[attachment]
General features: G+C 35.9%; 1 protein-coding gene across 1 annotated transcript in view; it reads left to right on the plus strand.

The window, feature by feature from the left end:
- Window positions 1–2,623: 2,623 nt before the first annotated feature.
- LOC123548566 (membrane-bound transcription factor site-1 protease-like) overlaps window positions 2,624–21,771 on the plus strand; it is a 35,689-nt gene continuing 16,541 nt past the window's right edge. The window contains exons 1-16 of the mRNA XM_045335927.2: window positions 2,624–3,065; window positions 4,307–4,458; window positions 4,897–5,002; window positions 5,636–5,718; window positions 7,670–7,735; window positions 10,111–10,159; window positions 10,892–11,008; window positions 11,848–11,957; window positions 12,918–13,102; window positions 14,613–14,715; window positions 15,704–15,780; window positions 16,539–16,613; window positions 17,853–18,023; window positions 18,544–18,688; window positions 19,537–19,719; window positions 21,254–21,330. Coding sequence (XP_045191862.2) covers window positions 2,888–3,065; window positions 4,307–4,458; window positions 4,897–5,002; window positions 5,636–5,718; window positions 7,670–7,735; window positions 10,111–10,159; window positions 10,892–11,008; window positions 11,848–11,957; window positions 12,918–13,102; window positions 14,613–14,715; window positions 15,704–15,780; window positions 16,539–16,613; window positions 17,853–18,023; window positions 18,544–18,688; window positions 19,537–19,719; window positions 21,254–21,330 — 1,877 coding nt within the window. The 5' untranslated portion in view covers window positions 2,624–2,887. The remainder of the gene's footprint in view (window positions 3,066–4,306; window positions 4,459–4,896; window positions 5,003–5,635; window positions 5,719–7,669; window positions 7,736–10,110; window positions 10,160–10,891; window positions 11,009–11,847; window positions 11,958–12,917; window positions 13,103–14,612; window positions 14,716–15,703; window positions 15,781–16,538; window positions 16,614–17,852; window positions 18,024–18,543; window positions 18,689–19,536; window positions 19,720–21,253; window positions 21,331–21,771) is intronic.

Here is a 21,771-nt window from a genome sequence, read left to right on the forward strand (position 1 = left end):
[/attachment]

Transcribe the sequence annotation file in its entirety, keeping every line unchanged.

General features: G+C 35.9%; 1 protein-coding gene across 1 annotated transcript in view; it reads left to right on the plus strand.

The window, feature by feature from the left end:
- Window positions 1–2,623: 2,623 nt before the first annotated feature.
- LOC123548566 (membrane-bound transcription factor site-1 protease-like) overlaps window positions 2,624–21,771 on the plus strand; it is a 35,689-nt gene continuing 16,541 nt past the window's right edge. The window contains exons 1-16 of the mRNA XM_045335927.2: window positions 2,624–3,065; window positions 4,307–4,458; window positions 4,897–5,002; window positions 5,636–5,718; window positions 7,670–7,735; window positions 10,111–10,159; window positions 10,892–11,008; window positions 11,848–11,957; window positions 12,918–13,102; window positions 14,613–14,715; window positions 15,704–15,780; window positions 16,539–16,613; window positions 17,853–18,023; window positions 18,544–18,688; window positions 19,537–19,719; window positions 21,254–21,330. Coding sequence (XP_045191862.2) covers window positions 2,888–3,065; window positions 4,307–4,458; window positions 4,897–5,002; window positions 5,636–5,718; window positions 7,670–7,735; window positions 10,111–10,159; window positions 10,892–11,008; window positions 11,848–11,957; window positions 12,918–13,102; window positions 14,613–14,715; window positions 15,704–15,780; window positions 16,539–16,613; window positions 17,853–18,023; window positions 18,544–18,688; window positions 19,537–19,719; window positions 21,254–21,330 — 1,877 coding nt within the window. The 5' untranslated portion in view covers window positions 2,624–2,887. The remainder of the gene's footprint in view (window positions 3,066–4,306; window positions 4,459–4,896; window positions 5,003–5,635; window positions 5,719–7,669; window positions 7,736–10,110; window positions 10,160–10,891; window positions 11,009–11,847; window positions 11,958–12,917; window positions 13,103–14,612; window positions 14,716–15,703; window positions 15,781–16,538; window positions 16,614–17,852; window positions 18,024–18,543; window positions 18,689–19,536; window positions 19,720–21,253; window positions 21,331–21,771) is intronic.

Here is a 21,771-nt window from a genome sequence, read left to right on the forward strand (position 1 = left end):